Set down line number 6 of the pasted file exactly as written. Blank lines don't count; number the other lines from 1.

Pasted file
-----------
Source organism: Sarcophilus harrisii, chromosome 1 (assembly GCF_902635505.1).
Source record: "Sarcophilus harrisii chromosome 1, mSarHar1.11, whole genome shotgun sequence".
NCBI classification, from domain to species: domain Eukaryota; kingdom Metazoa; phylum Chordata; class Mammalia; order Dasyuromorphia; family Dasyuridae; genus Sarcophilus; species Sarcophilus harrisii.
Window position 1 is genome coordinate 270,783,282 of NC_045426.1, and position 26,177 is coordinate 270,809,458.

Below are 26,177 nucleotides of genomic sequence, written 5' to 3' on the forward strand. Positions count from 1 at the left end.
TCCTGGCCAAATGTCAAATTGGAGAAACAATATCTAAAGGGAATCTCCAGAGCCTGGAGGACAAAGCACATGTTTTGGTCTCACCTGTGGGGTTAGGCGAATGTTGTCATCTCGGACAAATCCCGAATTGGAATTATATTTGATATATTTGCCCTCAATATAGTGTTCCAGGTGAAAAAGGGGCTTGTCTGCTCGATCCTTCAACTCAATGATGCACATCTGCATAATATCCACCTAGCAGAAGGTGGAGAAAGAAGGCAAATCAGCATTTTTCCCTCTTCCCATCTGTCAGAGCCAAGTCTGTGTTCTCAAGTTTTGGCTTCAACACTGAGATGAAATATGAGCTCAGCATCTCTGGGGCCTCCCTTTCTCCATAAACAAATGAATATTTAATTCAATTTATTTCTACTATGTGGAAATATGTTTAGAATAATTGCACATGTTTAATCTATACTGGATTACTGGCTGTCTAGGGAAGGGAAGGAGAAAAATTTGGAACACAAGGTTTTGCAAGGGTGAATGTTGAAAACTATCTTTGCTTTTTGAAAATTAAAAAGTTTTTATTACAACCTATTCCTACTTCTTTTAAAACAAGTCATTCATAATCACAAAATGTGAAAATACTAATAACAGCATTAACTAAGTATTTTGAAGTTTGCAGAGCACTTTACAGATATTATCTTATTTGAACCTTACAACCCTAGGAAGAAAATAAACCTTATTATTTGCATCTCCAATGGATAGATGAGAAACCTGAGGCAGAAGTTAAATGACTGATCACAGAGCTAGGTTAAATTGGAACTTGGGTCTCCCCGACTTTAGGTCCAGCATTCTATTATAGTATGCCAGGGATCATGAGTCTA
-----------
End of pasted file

TCCTGGCCAAATGTCAAATTGGAGAAACAATATCTAAAGGGAATCTCCAGAGCCTGGAGGACAAAGCACATGTTTTGGTCTCACCTGTGGGGTTAGGCGAATGTTGTCATCTCGGACAAATCCCGAATTGGAATTATATTTGATATATTTGCCCTCAATATAGTGTTCCAGGTGAAAAAGGGGCTTGTCTGCTCGATCCTTCAACTCAATGATGCACATCTGCATAATATCCACCTAGCAGAAGGTGGAGAAAGAAGGCAAATCAGCATTTTTCCCTCTTCCCATCTGTCAGAGCCAAGTCTGTGTTCTCAAGTTTTGGCTTCAACACTGAGATGAAATATGAGCTCAGCATCTCTGGGGCCTCCCTTTCTCCATAAACAAATGAATATTTAATTCAATTTATTTCTACTATGTGGAAATATGTTTAGAATAATTGCACATGTTTAATCTATACTGGATTACTGGCTGTCTAGGGAAGGGAAGGAGAAAAATTTGGAACACAAGGTTTTGCAAGGGTGAATGTTGAAAACTATCTTTGCTTTTTGAAAATTAAAAAGTTTTTATTACAACCTATTCCTACTTCTTTTAAAACAAGTCATTCATAATCACAAAATGTGAAAATACTAATAACAGCATTAACTAAGTATTTTGAAGTTTGCAGAGCACTTTACAGATATTATCTTATTTGAACCTTACAACCCTAGGAAGAAAATAAACCTTATTATTTGCATCTCCAATGGATAGATGAGAAACCTGAGGCAGAAGTTAAATGACTGATCACAGAGCTAGGTTAAATTGGAACTTGGGTCTCCCCGACTTTAGGTCCAGCATTCTATTATAGTATGCCAGGGATCATGAGTCTA